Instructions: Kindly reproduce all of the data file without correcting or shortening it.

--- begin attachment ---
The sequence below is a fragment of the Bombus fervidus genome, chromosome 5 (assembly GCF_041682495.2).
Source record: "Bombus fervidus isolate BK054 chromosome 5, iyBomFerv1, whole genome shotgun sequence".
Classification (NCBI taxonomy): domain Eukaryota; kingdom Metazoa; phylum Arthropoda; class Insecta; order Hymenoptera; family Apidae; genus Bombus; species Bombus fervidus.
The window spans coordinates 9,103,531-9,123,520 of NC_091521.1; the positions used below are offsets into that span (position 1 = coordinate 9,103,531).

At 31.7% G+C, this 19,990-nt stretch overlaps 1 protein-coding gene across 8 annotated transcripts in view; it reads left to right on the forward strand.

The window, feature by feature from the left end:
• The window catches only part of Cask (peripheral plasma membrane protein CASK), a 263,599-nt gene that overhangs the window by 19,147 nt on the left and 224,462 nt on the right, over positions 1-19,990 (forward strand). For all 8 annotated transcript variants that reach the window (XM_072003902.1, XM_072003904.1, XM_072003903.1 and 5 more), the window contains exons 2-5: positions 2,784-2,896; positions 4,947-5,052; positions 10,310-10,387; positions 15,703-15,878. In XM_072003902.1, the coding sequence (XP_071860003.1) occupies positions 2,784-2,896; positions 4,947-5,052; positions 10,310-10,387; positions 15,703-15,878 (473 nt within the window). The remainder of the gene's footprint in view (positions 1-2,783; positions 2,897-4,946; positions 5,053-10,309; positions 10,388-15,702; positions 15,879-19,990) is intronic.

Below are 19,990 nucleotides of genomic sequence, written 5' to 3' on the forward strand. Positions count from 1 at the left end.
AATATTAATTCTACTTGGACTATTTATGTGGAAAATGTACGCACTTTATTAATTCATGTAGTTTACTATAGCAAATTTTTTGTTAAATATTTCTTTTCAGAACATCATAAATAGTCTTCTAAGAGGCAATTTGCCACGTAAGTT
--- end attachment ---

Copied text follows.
The sequence below is a fragment of the Bombus fervidus genome, chromosome 5 (assembly GCF_041682495.2).
Source record: "Bombus fervidus isolate BK054 chromosome 5, iyBomFerv1, whole genome shotgun sequence".
Classification (NCBI taxonomy): domain Eukaryota; kingdom Metazoa; phylum Arthropoda; class Insecta; order Hymenoptera; family Apidae; genus Bombus; species Bombus fervidus.
The window spans coordinates 9,103,531-9,123,520 of NC_091521.1; the positions used below are offsets into that span (position 1 = coordinate 9,103,531).

At 31.7% G+C, this 19,990-nt stretch overlaps 1 protein-coding gene across 8 annotated transcripts in view; it reads left to right on the forward strand.

The window, feature by feature from the left end:
• The window catches only part of Cask (peripheral plasma membrane protein CASK), a 263,599-nt gene that overhangs the window by 19,147 nt on the left and 224,462 nt on the right, over positions 1-19,990 (forward strand). For all 8 annotated transcript variants that reach the window (XM_072003902.1, XM_072003904.1, XM_072003903.1 and 5 more), the window contains exons 2-5: positions 2,784-2,896; positions 4,947-5,052; positions 10,310-10,387; positions 15,703-15,878. In XM_072003902.1, the coding sequence (XP_071860003.1) occupies positions 2,784-2,896; positions 4,947-5,052; positions 10,310-10,387; positions 15,703-15,878 (473 nt within the window). The remainder of the gene's footprint in view (positions 1-2,783; positions 2,897-4,946; positions 5,053-10,309; positions 10,388-15,702; positions 15,879-19,990) is intronic.

Below are 19,990 nucleotides of genomic sequence, written 5' to 3' on the forward strand. Positions count from 1 at the left end.
AATATTAATTCTACTTGGACTATTTATGTGGAAAATGTACGCACTTTATTAATTCATGTAGTTTACTATAGCAAATTTTTTGTTAAATATTTCTTTTCAGAACATCATAAATAGTCTTCTAAGAGGCAATTTGCCACGTAAGTT